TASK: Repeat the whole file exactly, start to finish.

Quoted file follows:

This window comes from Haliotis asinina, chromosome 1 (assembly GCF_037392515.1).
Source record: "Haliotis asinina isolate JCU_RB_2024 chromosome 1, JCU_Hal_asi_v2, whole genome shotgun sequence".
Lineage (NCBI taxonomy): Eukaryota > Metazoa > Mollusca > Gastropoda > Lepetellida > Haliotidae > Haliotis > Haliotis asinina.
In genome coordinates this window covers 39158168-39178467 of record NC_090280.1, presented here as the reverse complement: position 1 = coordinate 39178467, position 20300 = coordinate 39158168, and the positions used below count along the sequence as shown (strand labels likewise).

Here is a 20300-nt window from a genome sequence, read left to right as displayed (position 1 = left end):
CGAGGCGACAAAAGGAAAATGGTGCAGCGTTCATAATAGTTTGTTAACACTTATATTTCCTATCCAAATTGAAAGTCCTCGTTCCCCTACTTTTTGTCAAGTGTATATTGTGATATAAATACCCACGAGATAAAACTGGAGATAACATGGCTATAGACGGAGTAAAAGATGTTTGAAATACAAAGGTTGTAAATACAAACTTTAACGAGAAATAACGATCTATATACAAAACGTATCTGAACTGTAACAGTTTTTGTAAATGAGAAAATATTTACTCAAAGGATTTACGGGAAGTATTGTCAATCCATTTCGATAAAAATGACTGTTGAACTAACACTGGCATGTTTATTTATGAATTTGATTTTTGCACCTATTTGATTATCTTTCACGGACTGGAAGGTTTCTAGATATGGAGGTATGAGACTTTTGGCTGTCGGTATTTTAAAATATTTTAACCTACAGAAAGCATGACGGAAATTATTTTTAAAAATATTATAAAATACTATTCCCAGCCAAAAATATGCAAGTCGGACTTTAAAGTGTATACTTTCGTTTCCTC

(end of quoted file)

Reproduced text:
This window comes from Haliotis asinina, chromosome 1 (assembly GCF_037392515.1).
Source record: "Haliotis asinina isolate JCU_RB_2024 chromosome 1, JCU_Hal_asi_v2, whole genome shotgun sequence".
Lineage (NCBI taxonomy): Eukaryota > Metazoa > Mollusca > Gastropoda > Lepetellida > Haliotidae > Haliotis > Haliotis asinina.
In genome coordinates this window covers 39158168-39178467 of record NC_090280.1, presented here as the reverse complement: position 1 = coordinate 39178467, position 20300 = coordinate 39158168, and the positions used below count along the sequence as shown (strand labels likewise).

Here is a 20300-nt window from a genome sequence, read left to right as displayed (position 1 = left end):
CGAGGCGACAAAAGGAAAATGGTGCAGCGTTCATAATAGTTTGTTAACACTTATATTTCCTATCCAAATTGAAAGTCCTCGTTCCCCTACTTTTTGTCAAGTGTATATTGTGATATAAATACCCACGAGATAAAACTGGAGATAACATGGCTATAGACGGAGTAAAAGATGTTTGAAATACAAAGGTTGTAAATACAAACTTTAACGAGAAATAACGATCTATATACAAAACGTATCTGAACTGTAACAGTTTTTGTAAATGAGAAAATATTTACTCAAAGGATTTACGGGAAGTATTGTCAATCCATTTCGATAAAAATGACTGTTGAACTAACACTGGCATGTTTATTTATGAATTTGATTTTTGCACCTATTTGATTATCTTTCACGGACTGGAAGGTTTCTAGATATGGAGGTATGAGACTTTTGGCTGTCGGTATTTTAAAATATTTTAACCTACAGAAAGCATGACGGAAATTATTTTTAAAAATATTATAAAATACTATTCCCAGCCAAAAATATGCAAGTCGGACTTTAAAGTGTATACTTTCGTTTCCTC